As part of a research team, Banaji conducted a test series known as the IATs (Implicit Association Tests). Participants of the study had to pair up cards that depicted light-skinned faces with cards with positive and negative words. Consecutively, they were asked to do the same with the faces of people of color. The result – people were much faster to pair up white faces with positive words as they were with dark-skinned ones. And that was the case for both white and black participants. The principle is similar to the doll test. But whereas the IAT studies internalized racism among adults, the doll test shows how deeply biased black kids are against their own race, against themselves. The heartbreaking emotional and cognitive challenges that this entails were described by the Clarks who reported that some of the children would refuse to answer or start crying and run out of the room.
Why are kids that young already biased? At the age of three, you would think that they haven't even learned to see race yet. But of course they have. They just don't have the words for it. In fact, that is precisely what makes them brilliant observers. They pick up on so many subtle things, on looks, interactions, emotions, and of course they also understand a lot more than they are able to speak, so they will understand and internalize racist things they hear. And when they're non-white, there is of course plenty of personal experience that makes them realize, even though they cannot put their finger on it, that the kids with light hair and blue eyes are somehow... better. When I was a little girl, I looked into the mirror crying, I studied my own face and tried to understand why other kids were making fun of me. For me, I didn't look any different. But that is how I learned that I did.
This is part of why I found the image at the preschool so disturbing. If you can be certain that little kids are already biased in favor of white skin, do you really have to exacerbate that by putting up a picture of a black child that looks like a UNICEF ad from the 90s?
Images count. Because images tell stories that can be much more powerful than words. The picture of the black boy with the axe tells a story about oppression, exploitation, about child labor, poverty and a stolen future. For many people, it tells a story about “Africa” and about victimhood. Looking at it provokes feelings of sadness, compassion, helplessness, guilt (that boy might have suffered in a coltan mine for my smartphone!), perhaps fascination, concern, cultural interest. Others might see their racist prejudice about uneducated, dangerous black people confirmed. Sure, if you write a reportage that portrays the inhumane working conditions in a coltan mine in Congo, you may want to use a picture that depicts one of the children who work themselves to death in these mines - though even that could be contested. But showing it out of context just perpetrates deeply problematic stereotypical images of the Noble Savage, the "poor starving African child", or "the dangerous black male".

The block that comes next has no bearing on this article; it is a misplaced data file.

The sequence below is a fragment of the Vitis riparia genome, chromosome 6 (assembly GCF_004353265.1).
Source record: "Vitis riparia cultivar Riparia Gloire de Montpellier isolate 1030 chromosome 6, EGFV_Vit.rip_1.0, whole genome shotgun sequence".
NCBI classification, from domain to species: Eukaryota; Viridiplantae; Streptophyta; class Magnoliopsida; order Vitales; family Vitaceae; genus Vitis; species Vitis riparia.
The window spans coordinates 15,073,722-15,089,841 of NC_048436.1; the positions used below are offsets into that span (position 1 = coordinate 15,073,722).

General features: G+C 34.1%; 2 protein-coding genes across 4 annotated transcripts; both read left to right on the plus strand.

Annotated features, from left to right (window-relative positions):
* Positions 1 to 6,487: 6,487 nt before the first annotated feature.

It's not only about the quantity of instances of representation
Ignoring non-white bodies or representing them in a problematic manner is one way of white supremacy to manifest and exert its power. In one of my previous posts, I described how Pocahontas was my only-ever Disney heroine simply for the fact that she somewhat looked like me (when Mulan appeared on the scene, I was already beyond Disney age), and how I eagerly cut out the rare pictures of Asian women from fashion magazines. Both in the media and the fashion industry, white skin is still predominant, though this has luckily started to change – nowadays, “ethnic” is in (which clearly comes with its own set of challenges). But even though the quantity of representation is increasing, this is not necessarily the case for the quality of these representations. I frequently come across highly problematic depictions of non-white bodies that leave me wondering how their creators can possibly be that ignorant and racist.